By Alverdtekoster Anyap and Sarah Hafizah Candra
NOT many people know what goes on inside a prison and what the inmates do behind bars.
The Puncak Borneo Prison, which holds more than 1,287 criminals, is also a rehabilitation centre besides being a place where inmates get to serve out their sentences.
Officers of the Prisons Department here, not only guard them, but also rehabilitate and educate inmates as well as assist them to be re-integrate in the community once they are released.
New Sarawak Tribune had the opportunity to go to the prison, about 30 kilometres from Kuching City at Jalan Puncak Borneo.
We arrived at 10am and we were given a briefing by the escorting officers, and told that items such as smartphones, smartwatches, recorders and other audio and visual devices are strictly prohibited in the maximum security area.
As we walked to the entrance, a giant, thick steel door stood before us, and they told us that this is the only entry and exit point to the prison.
Once our body and items, like note books, pens, name tags and even our cameraman’s camera were searched with a metal detector, we were allowed to step into the facility.
Every time someone enters through this door, they need to be inspected and searched thoroughly. Strict inspection is required to ensure that the security level of the prison is always maintained.
As we were being escorted by prison officers, we found ourselves surrounded by around 10 metres of steel fences and saw many gated facilities with inmates in them.
We entered a facility where we interviewed three male inmates at the prison – “Sam”, “Roy” and “Neri”. As promised to the department, we are not revealing their real identities for safety and confidentiality reasons.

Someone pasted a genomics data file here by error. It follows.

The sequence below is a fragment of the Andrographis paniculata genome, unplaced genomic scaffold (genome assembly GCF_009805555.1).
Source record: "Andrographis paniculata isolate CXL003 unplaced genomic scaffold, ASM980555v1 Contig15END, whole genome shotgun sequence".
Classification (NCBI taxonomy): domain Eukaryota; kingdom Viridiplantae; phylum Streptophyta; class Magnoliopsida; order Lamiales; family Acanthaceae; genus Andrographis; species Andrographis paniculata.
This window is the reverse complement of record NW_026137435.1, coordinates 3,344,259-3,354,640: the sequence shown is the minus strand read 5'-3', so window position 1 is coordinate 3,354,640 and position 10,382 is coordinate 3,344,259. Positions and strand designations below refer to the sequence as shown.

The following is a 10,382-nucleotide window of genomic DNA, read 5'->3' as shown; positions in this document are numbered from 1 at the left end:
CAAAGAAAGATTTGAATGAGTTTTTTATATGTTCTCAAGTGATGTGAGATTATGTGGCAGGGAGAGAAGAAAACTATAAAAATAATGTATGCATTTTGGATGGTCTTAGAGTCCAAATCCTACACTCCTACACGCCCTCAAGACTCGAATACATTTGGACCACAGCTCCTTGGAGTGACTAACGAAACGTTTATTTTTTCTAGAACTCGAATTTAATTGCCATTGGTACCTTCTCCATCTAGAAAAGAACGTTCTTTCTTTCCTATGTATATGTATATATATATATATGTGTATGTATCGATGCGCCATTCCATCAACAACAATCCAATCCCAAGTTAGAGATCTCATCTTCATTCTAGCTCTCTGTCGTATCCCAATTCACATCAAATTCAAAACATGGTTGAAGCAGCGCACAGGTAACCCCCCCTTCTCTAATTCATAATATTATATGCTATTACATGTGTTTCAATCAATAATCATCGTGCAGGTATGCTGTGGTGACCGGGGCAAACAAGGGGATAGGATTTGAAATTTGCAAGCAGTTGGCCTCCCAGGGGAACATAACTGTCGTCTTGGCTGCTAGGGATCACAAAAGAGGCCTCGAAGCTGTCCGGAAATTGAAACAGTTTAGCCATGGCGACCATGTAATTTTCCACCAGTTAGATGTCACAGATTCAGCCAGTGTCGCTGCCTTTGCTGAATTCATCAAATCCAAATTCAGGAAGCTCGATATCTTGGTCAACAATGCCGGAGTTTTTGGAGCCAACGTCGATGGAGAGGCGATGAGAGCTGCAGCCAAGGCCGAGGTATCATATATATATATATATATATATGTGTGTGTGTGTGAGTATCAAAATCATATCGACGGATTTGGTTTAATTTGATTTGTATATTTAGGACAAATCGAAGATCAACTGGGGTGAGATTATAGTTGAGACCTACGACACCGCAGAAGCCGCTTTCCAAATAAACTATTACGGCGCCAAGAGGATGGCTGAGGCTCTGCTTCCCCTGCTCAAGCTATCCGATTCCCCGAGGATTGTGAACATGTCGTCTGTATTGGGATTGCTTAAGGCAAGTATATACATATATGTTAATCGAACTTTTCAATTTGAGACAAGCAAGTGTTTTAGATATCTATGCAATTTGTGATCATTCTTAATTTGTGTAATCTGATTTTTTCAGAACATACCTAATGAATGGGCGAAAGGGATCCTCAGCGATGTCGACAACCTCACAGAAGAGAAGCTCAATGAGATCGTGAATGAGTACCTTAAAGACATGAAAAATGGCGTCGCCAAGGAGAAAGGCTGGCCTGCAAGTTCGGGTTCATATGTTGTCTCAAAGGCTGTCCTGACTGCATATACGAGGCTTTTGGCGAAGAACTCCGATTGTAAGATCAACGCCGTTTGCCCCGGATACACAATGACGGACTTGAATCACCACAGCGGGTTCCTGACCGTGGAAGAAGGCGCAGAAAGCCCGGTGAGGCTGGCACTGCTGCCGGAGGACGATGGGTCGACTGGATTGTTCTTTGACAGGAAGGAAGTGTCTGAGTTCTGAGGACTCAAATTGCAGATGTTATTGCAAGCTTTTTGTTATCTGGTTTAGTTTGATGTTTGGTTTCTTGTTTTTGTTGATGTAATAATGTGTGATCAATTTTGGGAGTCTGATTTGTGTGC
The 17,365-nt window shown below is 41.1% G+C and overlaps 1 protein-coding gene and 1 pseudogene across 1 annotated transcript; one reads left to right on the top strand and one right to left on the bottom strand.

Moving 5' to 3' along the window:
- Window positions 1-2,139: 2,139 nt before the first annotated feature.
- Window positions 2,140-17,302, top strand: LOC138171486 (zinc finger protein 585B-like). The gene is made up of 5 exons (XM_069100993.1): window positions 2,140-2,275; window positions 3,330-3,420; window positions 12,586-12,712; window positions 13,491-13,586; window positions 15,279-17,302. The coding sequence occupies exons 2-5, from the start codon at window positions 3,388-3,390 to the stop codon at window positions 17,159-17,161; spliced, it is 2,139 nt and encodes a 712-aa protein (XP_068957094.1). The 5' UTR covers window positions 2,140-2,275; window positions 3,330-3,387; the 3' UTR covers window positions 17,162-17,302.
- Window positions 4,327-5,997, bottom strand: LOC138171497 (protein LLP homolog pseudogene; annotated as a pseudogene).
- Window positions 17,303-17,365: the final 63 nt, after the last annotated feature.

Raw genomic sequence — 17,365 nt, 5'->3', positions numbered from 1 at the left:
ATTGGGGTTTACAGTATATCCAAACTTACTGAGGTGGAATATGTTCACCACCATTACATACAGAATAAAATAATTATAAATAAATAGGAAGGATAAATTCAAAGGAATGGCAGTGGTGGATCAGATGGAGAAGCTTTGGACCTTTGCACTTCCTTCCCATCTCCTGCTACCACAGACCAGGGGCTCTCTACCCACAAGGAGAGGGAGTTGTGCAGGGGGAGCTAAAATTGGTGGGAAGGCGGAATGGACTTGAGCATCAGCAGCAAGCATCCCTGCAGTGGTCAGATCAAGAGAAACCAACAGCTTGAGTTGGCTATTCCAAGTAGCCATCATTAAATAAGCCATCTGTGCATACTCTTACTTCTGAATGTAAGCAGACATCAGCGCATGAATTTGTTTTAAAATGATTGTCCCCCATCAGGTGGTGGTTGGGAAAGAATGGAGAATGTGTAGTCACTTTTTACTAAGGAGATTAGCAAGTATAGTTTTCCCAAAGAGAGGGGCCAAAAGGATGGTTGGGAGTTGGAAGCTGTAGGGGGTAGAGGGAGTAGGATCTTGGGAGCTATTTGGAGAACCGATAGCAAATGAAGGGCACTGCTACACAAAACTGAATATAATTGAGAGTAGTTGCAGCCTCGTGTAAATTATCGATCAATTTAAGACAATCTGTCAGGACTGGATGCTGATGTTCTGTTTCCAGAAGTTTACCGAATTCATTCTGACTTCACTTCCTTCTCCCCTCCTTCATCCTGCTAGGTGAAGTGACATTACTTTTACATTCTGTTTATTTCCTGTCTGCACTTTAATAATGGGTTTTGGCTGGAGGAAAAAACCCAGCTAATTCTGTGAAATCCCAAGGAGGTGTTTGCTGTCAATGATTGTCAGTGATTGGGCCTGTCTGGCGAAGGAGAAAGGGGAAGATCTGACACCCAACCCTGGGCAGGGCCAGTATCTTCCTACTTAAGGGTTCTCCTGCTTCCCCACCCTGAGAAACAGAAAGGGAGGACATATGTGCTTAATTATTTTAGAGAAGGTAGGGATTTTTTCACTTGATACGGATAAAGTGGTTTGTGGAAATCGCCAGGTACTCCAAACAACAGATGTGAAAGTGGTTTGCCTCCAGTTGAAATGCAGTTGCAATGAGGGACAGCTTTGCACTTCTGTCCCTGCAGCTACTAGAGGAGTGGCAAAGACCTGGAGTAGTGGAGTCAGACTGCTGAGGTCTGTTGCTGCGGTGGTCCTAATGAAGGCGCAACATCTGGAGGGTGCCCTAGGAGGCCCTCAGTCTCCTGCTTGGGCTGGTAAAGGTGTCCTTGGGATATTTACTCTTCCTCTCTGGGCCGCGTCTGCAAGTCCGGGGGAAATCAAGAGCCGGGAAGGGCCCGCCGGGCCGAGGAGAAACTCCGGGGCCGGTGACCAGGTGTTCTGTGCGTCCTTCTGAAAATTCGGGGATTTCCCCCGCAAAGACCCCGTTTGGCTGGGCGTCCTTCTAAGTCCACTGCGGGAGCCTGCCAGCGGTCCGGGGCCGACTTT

Sam who was jailed six years for robbery was remorseful as the crime he had committed had caused him his future.
“I regret what I did in the past, it has caused me to lose so much time being incarcerated here. However, the prison has given me time to think.
“I have learnt my lesson here and the officers have been really helpful.
“They have taught me a lot especially on how to control my emotions and being patient and to take up rehabilitation and skills programmes,” he said.
Roy also said that the officers were really helpful and was grateful for their help.
Sentenced to 19 years in prison for fraud, he said he did it to get easy money, which he later regretted. But he has come to terms with his fate behind bars.
“I left my child when I went to prison, and I have wasted my time, not being there to see my child grow. What I did in the past was wrong and I am regretful.
“I have to live with that. While in here, I have taken up cooking for other inmates at the same time turning it into skills,” said Roy.
Neri, on the other, is serving eight years for falsification of documents.
He said his time in prison gave him an opportunity to think about what he had done.
“Being in prison is hard, and I have a lot to think about myself and the future. I have learnt my lessons here but, of course, the officers here have helped a lot.
“As I am serving my sentence here, I took the opportunity to take up skills, like weaving songket, which I am glad about,” said Neri.
WEAVING SONGKET HELPED A LOT IN IMPROVING SKILLS AND CONTROLLING EMOTIONS